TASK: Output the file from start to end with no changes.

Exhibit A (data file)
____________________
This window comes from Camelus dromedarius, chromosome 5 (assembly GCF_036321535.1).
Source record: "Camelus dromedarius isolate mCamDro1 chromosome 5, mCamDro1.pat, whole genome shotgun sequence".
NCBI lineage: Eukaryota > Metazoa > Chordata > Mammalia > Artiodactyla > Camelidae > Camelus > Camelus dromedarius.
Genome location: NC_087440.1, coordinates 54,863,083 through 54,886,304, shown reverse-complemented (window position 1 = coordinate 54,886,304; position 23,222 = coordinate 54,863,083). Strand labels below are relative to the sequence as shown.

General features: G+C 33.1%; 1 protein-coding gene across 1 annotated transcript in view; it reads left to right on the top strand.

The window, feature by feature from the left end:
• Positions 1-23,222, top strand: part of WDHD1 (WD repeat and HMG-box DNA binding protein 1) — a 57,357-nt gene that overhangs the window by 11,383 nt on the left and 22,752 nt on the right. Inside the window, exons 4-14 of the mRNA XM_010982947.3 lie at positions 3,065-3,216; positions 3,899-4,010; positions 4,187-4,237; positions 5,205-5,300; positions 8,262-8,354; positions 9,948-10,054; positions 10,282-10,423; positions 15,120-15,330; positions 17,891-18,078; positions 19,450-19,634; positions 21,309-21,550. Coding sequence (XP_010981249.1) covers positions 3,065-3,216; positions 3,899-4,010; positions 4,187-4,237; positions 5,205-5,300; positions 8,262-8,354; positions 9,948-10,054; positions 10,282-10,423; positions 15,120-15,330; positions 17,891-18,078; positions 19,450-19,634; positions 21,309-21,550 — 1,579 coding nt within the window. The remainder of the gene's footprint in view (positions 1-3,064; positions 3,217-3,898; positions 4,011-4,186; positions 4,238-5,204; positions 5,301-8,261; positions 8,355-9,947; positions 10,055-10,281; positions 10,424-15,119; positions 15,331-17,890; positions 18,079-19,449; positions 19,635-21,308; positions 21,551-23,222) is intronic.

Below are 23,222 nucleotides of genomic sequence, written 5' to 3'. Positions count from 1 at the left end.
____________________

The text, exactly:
This window comes from Camelus dromedarius, chromosome 5 (assembly GCF_036321535.1).
Source record: "Camelus dromedarius isolate mCamDro1 chromosome 5, mCamDro1.pat, whole genome shotgun sequence".
NCBI lineage: Eukaryota > Metazoa > Chordata > Mammalia > Artiodactyla > Camelidae > Camelus > Camelus dromedarius.
Genome location: NC_087440.1, coordinates 54,863,083 through 54,886,304, shown reverse-complemented (window position 1 = coordinate 54,886,304; position 23,222 = coordinate 54,863,083). Strand labels below are relative to the sequence as shown.

General features: G+C 33.1%; 1 protein-coding gene across 1 annotated transcript in view; it reads left to right on the top strand.

The window, feature by feature from the left end:
• Positions 1-23,222, top strand: part of WDHD1 (WD repeat and HMG-box DNA binding protein 1) — a 57,357-nt gene that overhangs the window by 11,383 nt on the left and 22,752 nt on the right. Inside the window, exons 4-14 of the mRNA XM_010982947.3 lie at positions 3,065-3,216; positions 3,899-4,010; positions 4,187-4,237; positions 5,205-5,300; positions 8,262-8,354; positions 9,948-10,054; positions 10,282-10,423; positions 15,120-15,330; positions 17,891-18,078; positions 19,450-19,634; positions 21,309-21,550. Coding sequence (XP_010981249.1) covers positions 3,065-3,216; positions 3,899-4,010; positions 4,187-4,237; positions 5,205-5,300; positions 8,262-8,354; positions 9,948-10,054; positions 10,282-10,423; positions 15,120-15,330; positions 17,891-18,078; positions 19,450-19,634; positions 21,309-21,550 — 1,579 coding nt within the window. The remainder of the gene's footprint in view (positions 1-3,064; positions 3,217-3,898; positions 4,011-4,186; positions 4,238-5,204; positions 5,301-8,261; positions 8,355-9,947; positions 10,055-10,281; positions 10,424-15,119; positions 15,331-17,890; positions 18,079-19,449; positions 19,635-21,308; positions 21,551-23,222) is intronic.

Below are 23,222 nucleotides of genomic sequence, written 5' to 3'. Positions count from 1 at the left end.